Relationships and Communication
Different schools of mental health suggest there is one common denominator that boosts quality of life and feelings of well-being, the strength of one’s interpersonal relationships. In the landmark Harvard Study of Adult Development, researchers collected vast data on male Harvard graduates and a control group of underprivileged, inner-city Bostonians. They began tracking the study participants in 1938 and continue to follow the subjects to the present day. Since inception, the study has expanded to include the men’s offspring, who are now in their 50s and 60s. The scientists studied participants’ triumphs and failures in marriage, health, career, and other life events. The data suggest that close relationships, more than money or fame, are what kept people happy and satisfied throughout their lives. The research concluded that individuals with warm relationships lived longer, happier, and experienced less mental deterioration.
If relationships protect our body and brain, we need to nourish and strengthen the bonds between us. There are many different types of relationships; platonic, romantic, professional, and those based on common hobbies and interests. Communication is the glue that maintains each. At The Midtown Practice, we realize that relationships can be messy and difficult. We are here to help you disentangle your feelings, identify your goals, and work with you to use effective communication to resolve a conflict, ask for what you want, all while maintaining your self-respect.
Maintaining a Good Relationship
What is the best method of communication to acquire and keep healthy relationships? In all relationships, romantic or platonic, there is a “courting phase” as you get to know each other. During the relationship, it is important to maintain peace and manage conflict. Dialectical Behavioral Therapy (DBT) has a helpful acronym, GIVE, to guide obtaining and maintaining relationships. The “G” stands for gentle. People are more likely to respond positively to kindness than to severity. Tone of voice is critical. If your tone communicates judgment or sounds threatening, it can cause others to retreat, shut down, and remove themselves from the situation. The “I” is acting interested in what the other person has to say. Do not interrupt or look over someone’s shoulder. Make eye contact and avoid the temptation to prepare what to say while the other person is talking. “V” is for validation. Acknowledge the other person’s feelings, point of view or opinions by showing understanding and expressing empathy. You can do this using statements such as “I can see that this subject is painful” or “I know you are extremely busy but…” Finally, the “E” stands for easy going manner. Good humor can calm a tone and ease a conversation. Try including a sincere compliment and remain positive and upbeat.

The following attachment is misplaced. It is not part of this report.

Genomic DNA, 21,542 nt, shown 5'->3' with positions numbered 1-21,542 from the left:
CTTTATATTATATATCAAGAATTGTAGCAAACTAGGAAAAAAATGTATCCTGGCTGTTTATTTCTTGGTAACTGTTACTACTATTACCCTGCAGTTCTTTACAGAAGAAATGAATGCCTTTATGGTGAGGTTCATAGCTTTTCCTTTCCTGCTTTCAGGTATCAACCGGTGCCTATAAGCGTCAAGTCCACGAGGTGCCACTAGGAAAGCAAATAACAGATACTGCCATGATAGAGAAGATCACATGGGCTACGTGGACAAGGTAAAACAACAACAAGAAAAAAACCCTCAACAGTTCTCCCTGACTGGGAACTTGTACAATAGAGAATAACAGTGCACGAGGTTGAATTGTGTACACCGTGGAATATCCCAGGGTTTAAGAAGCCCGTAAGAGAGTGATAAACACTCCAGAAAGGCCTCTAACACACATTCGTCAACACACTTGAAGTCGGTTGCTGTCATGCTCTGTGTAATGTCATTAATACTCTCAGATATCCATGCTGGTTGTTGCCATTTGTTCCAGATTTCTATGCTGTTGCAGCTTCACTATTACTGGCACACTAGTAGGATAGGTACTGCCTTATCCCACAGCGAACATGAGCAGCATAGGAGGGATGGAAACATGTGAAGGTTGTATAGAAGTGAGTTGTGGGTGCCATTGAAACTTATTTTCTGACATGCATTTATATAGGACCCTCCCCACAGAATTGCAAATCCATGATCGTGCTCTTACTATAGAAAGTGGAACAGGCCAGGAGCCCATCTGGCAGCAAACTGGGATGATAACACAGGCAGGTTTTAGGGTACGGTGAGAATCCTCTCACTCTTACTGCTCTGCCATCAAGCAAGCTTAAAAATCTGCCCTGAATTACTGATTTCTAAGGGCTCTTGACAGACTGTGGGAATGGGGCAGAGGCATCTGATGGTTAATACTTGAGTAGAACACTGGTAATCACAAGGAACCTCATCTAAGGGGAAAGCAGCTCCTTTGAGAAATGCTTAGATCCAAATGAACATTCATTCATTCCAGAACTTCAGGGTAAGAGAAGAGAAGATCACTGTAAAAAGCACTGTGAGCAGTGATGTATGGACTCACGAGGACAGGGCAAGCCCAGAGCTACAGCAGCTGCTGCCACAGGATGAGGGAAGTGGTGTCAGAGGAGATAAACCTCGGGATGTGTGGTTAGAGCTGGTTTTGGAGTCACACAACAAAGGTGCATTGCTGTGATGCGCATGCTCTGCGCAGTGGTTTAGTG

Learning to Hear “NO” and Love Others Despite Their Differences
Everyone has the right to say “no” to requests. Learning to tolerate rejection and stay in a discussion even if it becomes difficult or painful is an important skill. Every relationship hits conflict and hardship at some point. Each of us has our limitations and fallibilities, and successful relationships acknowledge this. It might be easy to list reasons why you are attracted to someone. Characteristics such as appearance, charisma, and sense of humor, draw us towards one another. However, we all wish to love one another and be loved despite our shortcomings. We all hope that those who are closest to us accept the good and the bad. Learning to do this with those you care about, for example, accepting someone’s impatience as the other side of their sense of whimsy, or their tardiness for their ability to be in the moment, strengthens our relationships.
Success in Relationships
In general, you cannot avoid conflict. Inevitably, it arises. The relationships that are able to manage disagreement successfully grow closer and thrive. Learn to check in with your mood and become familiar with your mental life. If you notice you are irritable and having a difficult time being patient or tolerating your friend, partner, or colleague, take a break from the conversation. Tell the other person that you are taking pause and would like to return to the communication once you feel more grounded. Use some calming techniques to center yourself and clear your mind. You can do this by splashing some cold water on your face, engaging in breathing exercises, or distracting yourself by engaging the five senses. Take time to balance thoughts to prevent saying or doing anything you might regret. Then you can return to the GIVE skills to approach your conversation. This is one of many approaches that can help you build more rewarding relationships.
At The Midtown Practice, we can teach you ways to develop, maintain and improve your connections. We can help you identify patterns that might stymie your relationships and make you vulnerable to greater discord. Coping and communication skills are integral to strengthening those bonds that add to our longevity, health, and quality of life.